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What is the statistical difference between doing a linear regression in R with the formula set to y ~ x + 0 instead of y ~ x? How do I interpret those two different results?

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Adding +0 (or -1) to a model formula (e.g., in lm()) in R suppresses the intercept. This is generally considered a bad thing to do; see:

The estimated slope is calculated differently depending on whether the intercept is estimated as well, namely:

\begin{align} \hat\beta_1 &= \frac{\sum x_iy_i - \frac{\big(\sum x_i\big)\big(\sum y_i\big)}{N}}{\sum x_i^2 - \frac{\big(\sum x_i\big)^2}{N}} \tag{with intercept} \\[15pt] \hat\beta_1 &= \frac{\sum x_iy_i}{\sum x_i^2} \tag{without intercept} \end{align}

Since the quantity to be subtracted (the "subtrahend") in both the numerator and denominator are not necessarily $0$, the estimate of the slope is biased when the intercept is suppressed.

The value for $R^2$ is also calculated differently; see:

Here are the underlying formulas:

\begin{align} R^2 &= 1 - \frac{\sum (y_i - \hat y_i)^2}{\sum (y_i - \bar y)^2} \tag{with intercept} \\[15pt] R^2 &= 1 - \frac{\sum (y_i - \hat y_i)^2}{\sum y_i^2} \tag{without intercept} \end{align}

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  • $\begingroup$ Thank you, gung! If I suppress the Intercept, my multiple R-squared improves, suddenly. Can you help me out here? $\endgroup$ – JimBoy Sep 26 '15 at 20:18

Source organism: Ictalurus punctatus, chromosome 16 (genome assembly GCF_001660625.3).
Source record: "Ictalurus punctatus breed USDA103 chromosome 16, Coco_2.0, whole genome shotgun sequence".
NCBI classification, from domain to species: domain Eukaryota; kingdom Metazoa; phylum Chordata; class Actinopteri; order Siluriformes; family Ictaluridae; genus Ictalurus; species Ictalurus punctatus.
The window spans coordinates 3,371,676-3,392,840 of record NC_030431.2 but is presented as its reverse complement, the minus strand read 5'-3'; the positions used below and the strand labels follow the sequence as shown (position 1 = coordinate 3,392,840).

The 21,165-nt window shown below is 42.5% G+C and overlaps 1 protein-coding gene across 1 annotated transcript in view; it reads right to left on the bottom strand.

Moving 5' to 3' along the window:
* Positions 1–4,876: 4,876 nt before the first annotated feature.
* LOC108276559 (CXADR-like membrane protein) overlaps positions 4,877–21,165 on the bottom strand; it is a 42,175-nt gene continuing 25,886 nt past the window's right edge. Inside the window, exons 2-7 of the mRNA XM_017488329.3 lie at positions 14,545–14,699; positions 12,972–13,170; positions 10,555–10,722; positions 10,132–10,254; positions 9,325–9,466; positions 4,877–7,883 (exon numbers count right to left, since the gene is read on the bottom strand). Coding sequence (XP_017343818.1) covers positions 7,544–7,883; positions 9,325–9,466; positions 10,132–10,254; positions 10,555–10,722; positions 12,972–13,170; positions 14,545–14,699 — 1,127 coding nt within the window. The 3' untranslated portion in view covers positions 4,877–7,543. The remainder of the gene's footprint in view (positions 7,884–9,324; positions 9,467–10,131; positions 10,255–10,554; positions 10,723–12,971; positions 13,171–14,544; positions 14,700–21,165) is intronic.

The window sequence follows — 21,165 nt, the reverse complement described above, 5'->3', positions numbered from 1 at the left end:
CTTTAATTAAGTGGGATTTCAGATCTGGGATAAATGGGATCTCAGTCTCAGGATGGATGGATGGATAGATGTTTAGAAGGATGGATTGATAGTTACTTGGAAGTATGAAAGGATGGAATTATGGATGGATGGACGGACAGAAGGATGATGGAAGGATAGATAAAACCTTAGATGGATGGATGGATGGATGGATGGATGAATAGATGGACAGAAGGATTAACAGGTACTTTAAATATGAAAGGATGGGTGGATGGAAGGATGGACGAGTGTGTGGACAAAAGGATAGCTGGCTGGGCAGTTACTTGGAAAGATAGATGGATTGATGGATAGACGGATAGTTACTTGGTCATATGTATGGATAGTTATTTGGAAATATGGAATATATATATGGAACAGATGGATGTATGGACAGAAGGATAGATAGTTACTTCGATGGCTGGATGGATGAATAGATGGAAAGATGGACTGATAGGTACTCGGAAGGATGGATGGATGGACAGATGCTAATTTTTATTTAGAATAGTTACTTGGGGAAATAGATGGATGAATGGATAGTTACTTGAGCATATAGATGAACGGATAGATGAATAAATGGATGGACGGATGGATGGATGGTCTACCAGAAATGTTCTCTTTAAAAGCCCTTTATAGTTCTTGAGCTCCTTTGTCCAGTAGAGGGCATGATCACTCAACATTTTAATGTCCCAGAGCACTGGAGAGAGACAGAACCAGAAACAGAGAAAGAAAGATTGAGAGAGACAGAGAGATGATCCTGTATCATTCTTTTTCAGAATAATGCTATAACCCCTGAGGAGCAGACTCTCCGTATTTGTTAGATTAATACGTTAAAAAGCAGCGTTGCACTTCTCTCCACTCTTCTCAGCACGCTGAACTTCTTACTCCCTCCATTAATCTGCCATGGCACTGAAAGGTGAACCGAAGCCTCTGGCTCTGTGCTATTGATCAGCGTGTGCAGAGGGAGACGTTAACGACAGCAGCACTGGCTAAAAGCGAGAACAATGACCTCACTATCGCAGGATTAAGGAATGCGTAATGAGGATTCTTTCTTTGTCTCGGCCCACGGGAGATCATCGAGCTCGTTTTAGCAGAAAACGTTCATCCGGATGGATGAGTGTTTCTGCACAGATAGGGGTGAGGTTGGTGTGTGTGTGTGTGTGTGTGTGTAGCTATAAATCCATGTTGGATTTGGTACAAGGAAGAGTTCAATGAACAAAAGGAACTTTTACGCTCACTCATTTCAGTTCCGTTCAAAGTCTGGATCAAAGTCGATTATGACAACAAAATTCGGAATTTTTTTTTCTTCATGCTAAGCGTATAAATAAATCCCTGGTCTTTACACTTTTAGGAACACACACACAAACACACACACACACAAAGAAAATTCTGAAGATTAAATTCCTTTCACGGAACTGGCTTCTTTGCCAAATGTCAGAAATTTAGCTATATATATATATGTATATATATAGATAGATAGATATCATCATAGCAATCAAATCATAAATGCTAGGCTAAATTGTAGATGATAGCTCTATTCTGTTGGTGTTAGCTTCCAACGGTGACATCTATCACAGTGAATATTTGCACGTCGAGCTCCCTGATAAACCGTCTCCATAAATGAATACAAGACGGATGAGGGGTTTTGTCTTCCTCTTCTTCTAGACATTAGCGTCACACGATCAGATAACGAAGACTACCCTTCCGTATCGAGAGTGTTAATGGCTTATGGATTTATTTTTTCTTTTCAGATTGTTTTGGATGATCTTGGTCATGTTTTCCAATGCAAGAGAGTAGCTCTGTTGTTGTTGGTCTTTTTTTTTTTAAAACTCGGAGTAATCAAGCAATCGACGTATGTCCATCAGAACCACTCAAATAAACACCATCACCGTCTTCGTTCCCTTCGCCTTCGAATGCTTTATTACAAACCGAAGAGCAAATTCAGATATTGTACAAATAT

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    $\begingroup$ There exists no agreed upon way to calculate r squared without an intercept. The r squared does not have its usual interpretation. Doing regression without an intercept is almost always a VERY bad idea $\endgroup$ – Repmat Sep 26 '15 at 20:26
  • $\begingroup$ @Repmat: see also stats.stackexchange.com/questions/171240/… $\endgroup$ – user83346 Sep 27 '15 at 9:22
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    $\begingroup$ @JimBoy: see stats.stackexchange.com/questions/171240/… $\endgroup$ – user83346 Sep 27 '15 at 9:23
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It depends on context (of course), in the lm(...) command in R it will suppress the intercept. That is, you do regression though the origin.

Note that most textbook on the subject of regression, will tell you that forcing the intercept (to any value) is a bad idea.

The interpretation of x does not change, but the value (comparing with and without an intercept) will change, sometimes very significantly.

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  • $\begingroup$ Thank you, Repmat! I get very different estimates if I suppress the intercept compared to when I don't. In addition, all t-tests become highly significant. Do you know why this is? $\endgroup$ – JimBoy Sep 26 '15 at 20:15
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    $\begingroup$ The intercept will absorb any non 0 means variables not contained in the model. With the intercept gone, the variance has to go somewhere. This is why most book, as a general rule, states that regression without an intercept is always wrong. That is, OLS is always biased and in consistent in this case (with a few exceptions). $\endgroup$ – Repmat Sep 26 '15 at 20:20

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